Square dance aficionados trace the activity back to several European ancestors. In England around 1600, teams of six trained performers—all male, for propriety’s sake, and wearing bells for extra oomph—began presenting choreographed sequences known as the morris dance. This fad is thought to have inspired English country dance, in which couples lined up on village greens to practice weaving, circling and swinging moves reminiscent of modern-day square dancing. Over on the continent, meanwhile, 18th-century French couples were arranging themselves in squares for social dances such as the quadrille and the cotillion. Folk dances in Scotland, Scandinavia and Spain are also thought to have influenced square dancing.
When Europeans began settling England’s 13 North American colonies, they brought both folk and popular dance traditions with them. French dancing styles in particular came into favor in the years following the American Revolution, when many former colonists snubbed all things British. A number of the terms used in modern square dancing come from France, including “promenade,” “allemande” and the indispensable “do-si-do”—a corruption of “dos-à-dos,” meaning “back-to-back.”
As the United States grew and diversified, new generations stopped practicing the social dances their grandparents had enjoyed across the Atlantic. This was not the case in every region, however. Similar to English country dance and the quadrille, the “running set” caught on in 19th-century Appalachia. But instead of memorizing each and every step, participants began relying on callers to provide cues—and, as square dance calling became an art form in its own right, humor and entertainment. During the early years of square dance in the United States, live music was often played by African-American musicians. Blacks also worked as callers and contributed their own steps and songs to the tradition.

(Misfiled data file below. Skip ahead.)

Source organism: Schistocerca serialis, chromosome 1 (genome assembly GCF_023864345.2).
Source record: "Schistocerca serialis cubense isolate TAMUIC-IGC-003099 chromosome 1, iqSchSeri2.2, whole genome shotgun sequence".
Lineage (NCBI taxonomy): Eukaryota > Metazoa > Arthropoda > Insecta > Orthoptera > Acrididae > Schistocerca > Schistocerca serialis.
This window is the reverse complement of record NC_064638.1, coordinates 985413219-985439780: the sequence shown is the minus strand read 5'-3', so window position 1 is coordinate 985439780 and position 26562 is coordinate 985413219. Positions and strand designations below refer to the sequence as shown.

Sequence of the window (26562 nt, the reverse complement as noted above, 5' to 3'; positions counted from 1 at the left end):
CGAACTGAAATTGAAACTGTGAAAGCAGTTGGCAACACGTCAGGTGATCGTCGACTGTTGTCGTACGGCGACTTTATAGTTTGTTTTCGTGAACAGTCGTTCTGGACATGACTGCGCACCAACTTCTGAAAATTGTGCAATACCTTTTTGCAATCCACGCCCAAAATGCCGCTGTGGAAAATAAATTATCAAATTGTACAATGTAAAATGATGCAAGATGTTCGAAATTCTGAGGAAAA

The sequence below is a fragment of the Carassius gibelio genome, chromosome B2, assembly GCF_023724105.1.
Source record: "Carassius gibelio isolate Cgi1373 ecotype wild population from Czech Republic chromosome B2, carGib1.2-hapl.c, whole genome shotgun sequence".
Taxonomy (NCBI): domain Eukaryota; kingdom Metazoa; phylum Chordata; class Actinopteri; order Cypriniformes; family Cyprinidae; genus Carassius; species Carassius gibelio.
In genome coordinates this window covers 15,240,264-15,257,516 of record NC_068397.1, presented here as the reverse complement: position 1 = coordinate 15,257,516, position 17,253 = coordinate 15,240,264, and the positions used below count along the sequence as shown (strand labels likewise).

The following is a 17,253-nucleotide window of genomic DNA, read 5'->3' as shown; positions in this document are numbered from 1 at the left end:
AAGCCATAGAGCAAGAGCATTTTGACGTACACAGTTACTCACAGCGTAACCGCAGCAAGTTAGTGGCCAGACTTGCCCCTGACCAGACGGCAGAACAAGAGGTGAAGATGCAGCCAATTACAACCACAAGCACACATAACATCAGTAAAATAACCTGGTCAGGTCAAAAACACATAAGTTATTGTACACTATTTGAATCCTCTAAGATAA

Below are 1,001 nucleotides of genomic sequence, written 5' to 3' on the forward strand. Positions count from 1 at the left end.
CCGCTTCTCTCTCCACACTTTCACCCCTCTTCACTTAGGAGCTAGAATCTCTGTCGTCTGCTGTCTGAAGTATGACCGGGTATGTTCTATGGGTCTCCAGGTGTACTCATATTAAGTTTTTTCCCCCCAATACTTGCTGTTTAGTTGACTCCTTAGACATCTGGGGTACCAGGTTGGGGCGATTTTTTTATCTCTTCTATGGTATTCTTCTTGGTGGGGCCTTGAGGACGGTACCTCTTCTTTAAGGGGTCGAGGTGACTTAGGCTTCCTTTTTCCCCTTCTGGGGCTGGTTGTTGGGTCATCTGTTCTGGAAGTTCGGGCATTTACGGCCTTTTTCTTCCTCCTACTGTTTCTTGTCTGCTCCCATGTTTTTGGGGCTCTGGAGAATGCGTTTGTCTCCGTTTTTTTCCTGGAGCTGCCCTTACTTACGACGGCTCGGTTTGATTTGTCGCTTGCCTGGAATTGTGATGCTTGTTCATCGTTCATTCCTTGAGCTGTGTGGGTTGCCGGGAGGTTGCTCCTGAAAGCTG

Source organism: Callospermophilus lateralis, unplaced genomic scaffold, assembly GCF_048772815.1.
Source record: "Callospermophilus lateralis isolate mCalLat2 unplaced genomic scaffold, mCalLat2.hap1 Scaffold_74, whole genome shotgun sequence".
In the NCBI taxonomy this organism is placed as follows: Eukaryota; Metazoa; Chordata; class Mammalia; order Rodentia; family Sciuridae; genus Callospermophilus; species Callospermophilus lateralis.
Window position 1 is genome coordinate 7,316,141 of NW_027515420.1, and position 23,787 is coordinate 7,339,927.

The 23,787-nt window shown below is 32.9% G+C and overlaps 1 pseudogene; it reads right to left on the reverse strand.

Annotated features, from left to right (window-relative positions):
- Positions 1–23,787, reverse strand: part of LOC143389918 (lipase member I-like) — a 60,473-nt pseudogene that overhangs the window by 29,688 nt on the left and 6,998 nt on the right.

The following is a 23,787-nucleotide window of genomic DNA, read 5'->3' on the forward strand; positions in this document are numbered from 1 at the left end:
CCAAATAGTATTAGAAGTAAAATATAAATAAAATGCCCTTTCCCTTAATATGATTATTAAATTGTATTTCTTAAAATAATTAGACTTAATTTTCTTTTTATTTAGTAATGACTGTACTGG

By the late 19th century, waltzes and polkas, which allowed couples to get close without raising too many eyebrows, had supplanted group-based dances in urban ballrooms. Even in the country, square dancing was beginning to seem dated, particularly when the jazz and swing eras dawned. In the 1920s automaker Henry Ford resolved to revive the tradition, which he considered an excellent form of exercise and a way to acquire genteel manners. He hired dancing master Benjamin Lovett to develop a national program, required his factory workers to attend classes, opened ballrooms and produced instructive radio broadcasts for schools throughout the country. Lloyd Shaw, a folk dance teacher, took up the cause in the 1930s, writing books about the rescued art of square dancing and holding seminars for a new generation of square dance callers.
In the 1950s callers began developing standards for square dancing across the United States, allowing dancers to learn interchangeable routines and patterns. Microphones and records made the activity even more accessible to the general public, since a highly trained caller with a booming voice no longer had to be physically present. Along with standardized—or “Western”—square dancing, unregulated regional styles, known collectively as “traditional” square dancing, continue to thrive in certain parts of the country. Generally speaking, however, enthusiasm for all forms of this European-American hybrid has floundered in recent decades, according to the United Square Dancers of America.